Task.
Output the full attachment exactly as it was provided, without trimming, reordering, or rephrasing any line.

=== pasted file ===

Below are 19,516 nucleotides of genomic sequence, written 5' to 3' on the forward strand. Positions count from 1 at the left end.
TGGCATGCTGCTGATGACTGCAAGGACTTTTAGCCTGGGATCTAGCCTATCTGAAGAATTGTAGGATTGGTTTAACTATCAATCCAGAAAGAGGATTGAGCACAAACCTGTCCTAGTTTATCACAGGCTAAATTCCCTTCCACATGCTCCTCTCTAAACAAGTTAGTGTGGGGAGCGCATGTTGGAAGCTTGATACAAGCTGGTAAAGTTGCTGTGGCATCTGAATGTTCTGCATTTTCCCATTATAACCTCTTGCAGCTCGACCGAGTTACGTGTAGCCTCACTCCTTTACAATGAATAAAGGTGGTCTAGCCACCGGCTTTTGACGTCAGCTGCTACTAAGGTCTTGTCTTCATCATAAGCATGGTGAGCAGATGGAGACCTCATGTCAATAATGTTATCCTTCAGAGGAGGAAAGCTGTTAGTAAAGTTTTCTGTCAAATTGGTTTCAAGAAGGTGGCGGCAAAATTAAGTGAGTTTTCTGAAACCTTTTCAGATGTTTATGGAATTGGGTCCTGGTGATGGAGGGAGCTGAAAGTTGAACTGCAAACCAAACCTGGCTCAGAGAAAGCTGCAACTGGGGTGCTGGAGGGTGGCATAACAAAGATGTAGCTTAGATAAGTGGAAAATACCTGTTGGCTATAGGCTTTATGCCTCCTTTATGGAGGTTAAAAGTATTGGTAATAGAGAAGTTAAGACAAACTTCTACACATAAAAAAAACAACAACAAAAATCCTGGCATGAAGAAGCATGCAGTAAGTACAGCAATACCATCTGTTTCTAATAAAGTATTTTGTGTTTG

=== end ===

Below are 19,516 nucleotides of genomic sequence, written 5' to 3' on the forward strand. Positions count from 1 at the left end.
TGGCATGCTGCTGATGACTGCAAGGACTTTTAGCCTGGGATCTAGCCTATCTGAAGAATTGTAGGATTGGTTTAACTATCAATCCAGAAAGAGGATTGAGCACAAACCTGTCCTAGTTTATCACAGGCTAAATTCCCTTCCACATGCTCCTCTCTAAACAAGTTAGTGTGGGGAGCGCATGTTGGAAGCTTGATACAAGCTGGTAAAGTTGCTGTGGCATCTGAATGTTCTGCATTTTCCCATTATAACCTCTTGCAGCTCGACCGAGTTACGTGTAGCCTCACTCCTTTACAATGAATAAAGGTGGTCTAGCCACCGGCTTTTGACGTCAGCTGCTACTAAGGTCTTGTCTTCATCATAAGCATGGTGAGCAGATGGAGACCTCATGTCAATAATGTTATCCTTCAGAGGAGGAAAGCTGTTAGTAAAGTTTTCTGTCAAATTGGTTTCAAGAAGGTGGCGGCAAAATTAAGTGAGTTTTCTGAAACCTTTTCAGATGTTTATGGAATTGGGTCCTGGTGATGGAGGGAGCTGAAAGTTGAACTGCAAACCAAACCTGGCTCAGAGAAAGCTGCAACTGGGGTGCTGGAGGGTGGCATAACAAAGATGTAGCTTAGATAAGTGGAAAATACCTGTTGGCTATAGGCTTTATGCCTCCTTTATGGAGGTTAAAAGTATTGGTAATAGAGAAGTTAAGACAAACTTCTACACATAAAAAAAACAACAACAAAAATCCTGGCATGAAGAAGCATGCAGTAAGTACAGCAATACCATCTGTTTCTAATAAAGTATTTTGTGTTTG